Kumi-san and Wai-chan are the essence of Soda’s film. Wai-chan takes us to the sea. He laments the rising costs of fishing nets and the falling income from his fish sales. Wai-chan has seen the changes, drastic and brutal, which the sophisticated fishing industry brought with it. A small boat, fishing nets fixed by hand over years, over decades – and the traditional journey to a hangar where the fishmongers decide about the sales prices and about how much money the fishermen will receive: all this has been part and parcel of Wai-chan’s life. When Soda follows him into the hangar where the quality and the financial value of his catch are evaluated, the story is not so much about Wai-chan himself anymore. Wai-chan’s microcosm opens up to show us the larger picture.

In a series of scenes, we learn that the issue is not only the large fishing industry, which empties the sea in order to reach maximum profit. There is talk of climate change, of its being too warm now to catch certain fish. There is talk of less fish overall, which inevitably puts the work of fishermen like Wai-chan and of small, independent fishmongers at risk. Ushimado is a fishing village, but what future does it have if there is not enough fish? I find it difficult to believe that the village could carve out a different niche for itself. Soda’s scenes give rise to worry, not to optimism.

Kumi-san became a particularly important character in Soda’s film. “I don’t know where I come from,” she says. Not knowing where you are from can break you, it can wreck havoc in your life because you don’t know who you are. No roots, no identity. As someone who has spent the last two years looking into her roots, I know how much it helps to learn where you come from. It is such an essential part of yourself, which you cannot (and should not) live without. Kumi-san was adopted at the age of four. She lived in a foster family throughout her childhood and her teens. This revelation, which comes out of the blue, creates an intimacy between the viewer and Kumi-san, which isn’t present between us and Wai-chan. There is something different about our relationship to the woman who wanders around the harbour every day.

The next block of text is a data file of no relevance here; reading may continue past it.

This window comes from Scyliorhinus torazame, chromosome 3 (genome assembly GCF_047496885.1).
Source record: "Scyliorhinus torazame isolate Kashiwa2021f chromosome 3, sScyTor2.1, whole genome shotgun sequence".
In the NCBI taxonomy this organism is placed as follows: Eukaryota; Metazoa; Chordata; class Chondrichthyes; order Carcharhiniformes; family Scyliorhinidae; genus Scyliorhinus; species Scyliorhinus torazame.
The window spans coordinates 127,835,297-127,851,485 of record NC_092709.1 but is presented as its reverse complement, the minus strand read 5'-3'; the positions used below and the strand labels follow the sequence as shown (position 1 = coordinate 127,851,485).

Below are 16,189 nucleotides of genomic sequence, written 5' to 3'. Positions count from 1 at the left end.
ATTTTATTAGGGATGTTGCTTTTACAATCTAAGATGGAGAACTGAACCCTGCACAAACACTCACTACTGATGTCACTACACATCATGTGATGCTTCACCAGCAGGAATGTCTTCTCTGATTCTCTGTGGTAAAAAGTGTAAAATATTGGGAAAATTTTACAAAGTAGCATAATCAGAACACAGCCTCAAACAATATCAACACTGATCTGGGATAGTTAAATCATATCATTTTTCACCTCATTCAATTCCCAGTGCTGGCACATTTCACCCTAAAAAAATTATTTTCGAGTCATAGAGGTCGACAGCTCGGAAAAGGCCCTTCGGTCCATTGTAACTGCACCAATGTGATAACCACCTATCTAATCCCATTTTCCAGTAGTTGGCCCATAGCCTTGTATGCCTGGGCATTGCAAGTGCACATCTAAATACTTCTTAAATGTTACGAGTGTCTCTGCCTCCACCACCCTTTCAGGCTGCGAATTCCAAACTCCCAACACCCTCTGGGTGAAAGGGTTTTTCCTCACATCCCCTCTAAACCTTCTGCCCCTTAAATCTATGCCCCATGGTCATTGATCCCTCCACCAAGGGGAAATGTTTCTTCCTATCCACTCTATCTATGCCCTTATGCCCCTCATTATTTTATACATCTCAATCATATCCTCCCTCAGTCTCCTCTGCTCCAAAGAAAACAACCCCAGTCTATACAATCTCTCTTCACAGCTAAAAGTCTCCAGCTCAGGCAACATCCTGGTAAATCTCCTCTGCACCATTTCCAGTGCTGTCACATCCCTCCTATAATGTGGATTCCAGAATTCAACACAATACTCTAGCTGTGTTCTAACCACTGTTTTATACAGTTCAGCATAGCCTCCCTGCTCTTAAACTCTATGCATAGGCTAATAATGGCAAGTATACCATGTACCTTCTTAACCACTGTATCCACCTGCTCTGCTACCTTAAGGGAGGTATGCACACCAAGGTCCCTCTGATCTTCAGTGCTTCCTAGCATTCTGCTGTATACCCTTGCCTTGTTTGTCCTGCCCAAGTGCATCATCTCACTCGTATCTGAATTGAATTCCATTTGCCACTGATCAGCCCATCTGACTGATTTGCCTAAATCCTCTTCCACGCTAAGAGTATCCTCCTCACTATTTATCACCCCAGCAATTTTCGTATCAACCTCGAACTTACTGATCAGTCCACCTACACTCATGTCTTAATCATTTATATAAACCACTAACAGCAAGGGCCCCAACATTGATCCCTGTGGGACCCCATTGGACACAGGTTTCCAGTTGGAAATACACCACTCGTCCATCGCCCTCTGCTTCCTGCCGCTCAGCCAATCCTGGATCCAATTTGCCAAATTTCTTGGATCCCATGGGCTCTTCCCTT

She seems excited and shy at the same time. One can feel her long-lasting loneliness, which makes her talk a lot now. It feels like she was just waiting for this opportunity. At the same time, she gives us a sense of pride over the village. “You should film this,” she says. “You should talk to him.” There seems to be a lot to see, a lot to say, and yet the film feels quiet. And because of its respectful quietness, it feels deeply human. Soda follows a woman to the cemetery which sits on top of a hill. She is looking after the graves of her ancestors, whom she never met. Being with her in this sacrosanct place is a strange feeling and yet consequential of everything we have seen previously in the film.

Just as consequential as Kumi-san’s increasingly open talk about her life. There is a story about her son, who was taken away by the social services. It’s not clear whether or not she tells the truth, whether what she described really happened. She seems to jump in time, cause and effect don’t clearly add up. But most important to me was the realisation that there was an entire life of hardship in front of my eyes. And there was something else: fragility, ageing, the gradual loss of memory. Ushimado becomes the people. The people become Ushimada.

The fate is the same for both.

Liked it? Take a second to support Nadin Mai on Patreon!